Dicky Christanto, Denpasar – Protesters at a May Day rally held in Denpasar on Thursday accused the government of failing to protect Indonesians working longer hours for no extra pay.
The alliance of organizations commemorating the May 1 International Workers’ Day displayed dozens of banners while activists gave speeches about how “unfriendly” government policies had jeopardized workers’ lives.
Rally coordinator Samsul Arifin said the government had systematically weakened workers’ conditions by allowing employers to enforce double shifts for less money.
“Most businesspeople are completely aware that workers don’t have a choice but to continue working,” he told the crowd, which included members of the Alliance of People for Democracy and Human Rights (ARDHAM) from student organizations, rights activists and pro-bono lawyer organizations.
The International Labor Organization (ILO) Convention No.47/1935 stipulates employees work eight hours a day.
Samsul said factory workers as well as those from other sectors, such as office employees and even journalists, were subjected to such conditions.
Anton Muhajir of the Alliance of Independent Journalists (AJI) said it was ironic journalists often covered stories about the mistreatment of workers, as they themselves were underpaid. He said this often caused ethical problems, as some journalists accepted money from their sources while covering stories.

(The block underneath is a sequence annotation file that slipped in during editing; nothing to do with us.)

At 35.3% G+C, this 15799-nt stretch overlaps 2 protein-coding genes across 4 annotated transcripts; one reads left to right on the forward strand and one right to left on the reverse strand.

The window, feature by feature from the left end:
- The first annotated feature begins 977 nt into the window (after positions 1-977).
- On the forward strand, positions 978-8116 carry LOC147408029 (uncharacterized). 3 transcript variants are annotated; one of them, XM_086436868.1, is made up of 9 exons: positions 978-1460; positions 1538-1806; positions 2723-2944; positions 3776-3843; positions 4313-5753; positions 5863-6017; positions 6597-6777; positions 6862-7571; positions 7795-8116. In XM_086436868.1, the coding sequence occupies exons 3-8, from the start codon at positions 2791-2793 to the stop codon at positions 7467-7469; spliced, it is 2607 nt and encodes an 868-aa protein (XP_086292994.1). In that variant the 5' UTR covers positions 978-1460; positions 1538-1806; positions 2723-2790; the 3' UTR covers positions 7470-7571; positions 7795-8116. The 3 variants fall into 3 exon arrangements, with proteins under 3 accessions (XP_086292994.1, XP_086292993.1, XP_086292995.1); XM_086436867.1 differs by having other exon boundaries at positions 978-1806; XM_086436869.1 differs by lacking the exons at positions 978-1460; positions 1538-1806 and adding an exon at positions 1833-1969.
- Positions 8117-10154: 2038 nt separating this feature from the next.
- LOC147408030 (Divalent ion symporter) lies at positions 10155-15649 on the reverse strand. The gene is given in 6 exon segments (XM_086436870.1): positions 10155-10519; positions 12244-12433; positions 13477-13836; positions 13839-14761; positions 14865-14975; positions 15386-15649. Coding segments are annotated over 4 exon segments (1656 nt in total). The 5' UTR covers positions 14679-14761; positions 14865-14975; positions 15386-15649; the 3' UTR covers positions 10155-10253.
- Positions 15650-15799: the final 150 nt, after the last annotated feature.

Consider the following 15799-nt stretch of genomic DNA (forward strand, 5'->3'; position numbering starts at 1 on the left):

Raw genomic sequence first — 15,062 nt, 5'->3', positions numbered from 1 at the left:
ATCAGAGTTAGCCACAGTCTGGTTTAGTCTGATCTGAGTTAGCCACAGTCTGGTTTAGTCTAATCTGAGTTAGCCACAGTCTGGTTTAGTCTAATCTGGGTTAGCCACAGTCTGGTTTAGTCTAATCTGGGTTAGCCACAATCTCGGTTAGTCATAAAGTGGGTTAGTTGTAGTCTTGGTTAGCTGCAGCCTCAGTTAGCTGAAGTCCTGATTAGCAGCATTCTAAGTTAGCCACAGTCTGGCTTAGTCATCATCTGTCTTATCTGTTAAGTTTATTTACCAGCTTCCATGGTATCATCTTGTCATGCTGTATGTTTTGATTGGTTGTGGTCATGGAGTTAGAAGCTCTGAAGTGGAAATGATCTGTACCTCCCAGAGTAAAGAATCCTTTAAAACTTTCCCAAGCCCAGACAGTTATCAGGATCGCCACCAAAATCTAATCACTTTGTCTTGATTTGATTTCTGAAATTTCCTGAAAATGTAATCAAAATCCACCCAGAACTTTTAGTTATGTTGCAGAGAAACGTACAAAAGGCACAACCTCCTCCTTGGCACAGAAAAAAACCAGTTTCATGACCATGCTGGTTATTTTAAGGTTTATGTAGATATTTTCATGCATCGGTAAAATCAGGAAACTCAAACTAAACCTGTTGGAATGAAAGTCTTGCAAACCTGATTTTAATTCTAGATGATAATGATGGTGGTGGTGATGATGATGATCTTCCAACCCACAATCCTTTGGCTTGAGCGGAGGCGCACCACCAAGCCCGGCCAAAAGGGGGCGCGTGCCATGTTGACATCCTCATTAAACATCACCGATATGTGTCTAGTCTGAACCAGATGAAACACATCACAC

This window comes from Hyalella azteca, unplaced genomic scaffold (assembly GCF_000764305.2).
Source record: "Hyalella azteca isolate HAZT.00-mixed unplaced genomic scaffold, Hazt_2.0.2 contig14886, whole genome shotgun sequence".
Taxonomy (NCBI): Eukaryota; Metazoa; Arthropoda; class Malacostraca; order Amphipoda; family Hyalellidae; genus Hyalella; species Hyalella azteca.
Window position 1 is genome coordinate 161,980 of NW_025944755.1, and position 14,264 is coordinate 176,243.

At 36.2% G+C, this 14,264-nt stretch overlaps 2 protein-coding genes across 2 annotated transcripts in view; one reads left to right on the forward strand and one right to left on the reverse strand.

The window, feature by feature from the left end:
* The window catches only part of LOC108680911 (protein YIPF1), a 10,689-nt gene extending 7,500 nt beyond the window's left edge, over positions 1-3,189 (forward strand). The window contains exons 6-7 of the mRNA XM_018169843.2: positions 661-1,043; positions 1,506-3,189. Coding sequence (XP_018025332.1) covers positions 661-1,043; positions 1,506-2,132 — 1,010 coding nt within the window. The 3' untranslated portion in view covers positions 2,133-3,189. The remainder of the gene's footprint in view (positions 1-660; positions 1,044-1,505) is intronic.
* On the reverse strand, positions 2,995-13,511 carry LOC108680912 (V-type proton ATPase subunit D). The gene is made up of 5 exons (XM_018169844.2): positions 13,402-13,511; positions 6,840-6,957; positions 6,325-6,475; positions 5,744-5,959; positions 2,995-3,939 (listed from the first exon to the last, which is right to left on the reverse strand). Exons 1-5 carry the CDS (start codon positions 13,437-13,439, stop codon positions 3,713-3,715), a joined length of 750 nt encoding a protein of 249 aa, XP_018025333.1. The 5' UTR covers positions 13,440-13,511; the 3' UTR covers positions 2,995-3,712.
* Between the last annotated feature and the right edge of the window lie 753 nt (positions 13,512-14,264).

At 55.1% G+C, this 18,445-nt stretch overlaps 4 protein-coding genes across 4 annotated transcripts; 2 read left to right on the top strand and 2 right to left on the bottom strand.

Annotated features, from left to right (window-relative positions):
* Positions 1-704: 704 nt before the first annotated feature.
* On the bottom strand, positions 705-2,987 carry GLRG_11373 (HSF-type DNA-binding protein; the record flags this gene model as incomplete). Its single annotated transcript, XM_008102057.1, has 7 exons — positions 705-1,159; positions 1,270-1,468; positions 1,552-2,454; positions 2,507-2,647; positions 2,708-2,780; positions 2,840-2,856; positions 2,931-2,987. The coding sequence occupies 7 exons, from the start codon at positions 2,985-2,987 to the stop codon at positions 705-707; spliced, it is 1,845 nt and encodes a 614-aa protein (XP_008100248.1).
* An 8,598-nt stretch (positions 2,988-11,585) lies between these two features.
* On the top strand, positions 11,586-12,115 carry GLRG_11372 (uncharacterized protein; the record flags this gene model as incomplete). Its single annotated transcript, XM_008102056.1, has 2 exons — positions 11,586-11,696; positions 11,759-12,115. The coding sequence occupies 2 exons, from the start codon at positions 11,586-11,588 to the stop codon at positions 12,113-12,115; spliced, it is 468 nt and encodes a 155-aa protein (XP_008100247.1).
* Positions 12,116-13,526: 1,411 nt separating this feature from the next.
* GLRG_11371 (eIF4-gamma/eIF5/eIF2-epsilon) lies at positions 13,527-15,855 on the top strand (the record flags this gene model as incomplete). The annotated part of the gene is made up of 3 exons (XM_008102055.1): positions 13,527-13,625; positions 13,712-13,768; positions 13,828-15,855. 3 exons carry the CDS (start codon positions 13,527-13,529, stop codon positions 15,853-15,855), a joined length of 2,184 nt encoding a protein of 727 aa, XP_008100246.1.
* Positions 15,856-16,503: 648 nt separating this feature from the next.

“If media owners are really concerned about building an impartial media there is no other way but to pay serious attention to improving journalists’ economic conditions,” he said.
A group of Papuan students calling themselves the Front of West Papuan Struggle also held a rally for Papuan independence near the governor’s office, but it ended abruptly after police dispersed the crowd by force.
Head of city police Sr. Comr. Alit Widana, who was on the site, said the Papuan students’ rally was dismissed by force because the rally organizers had not yet acquired a permit from the police. “Besides, the issue of independence is not included in their application for the permit,” he told reporters.
Some students were arrested by the city police, who also confiscated fliers calling for Papuan independence, banners and spears used as accessories in their traditional dancing.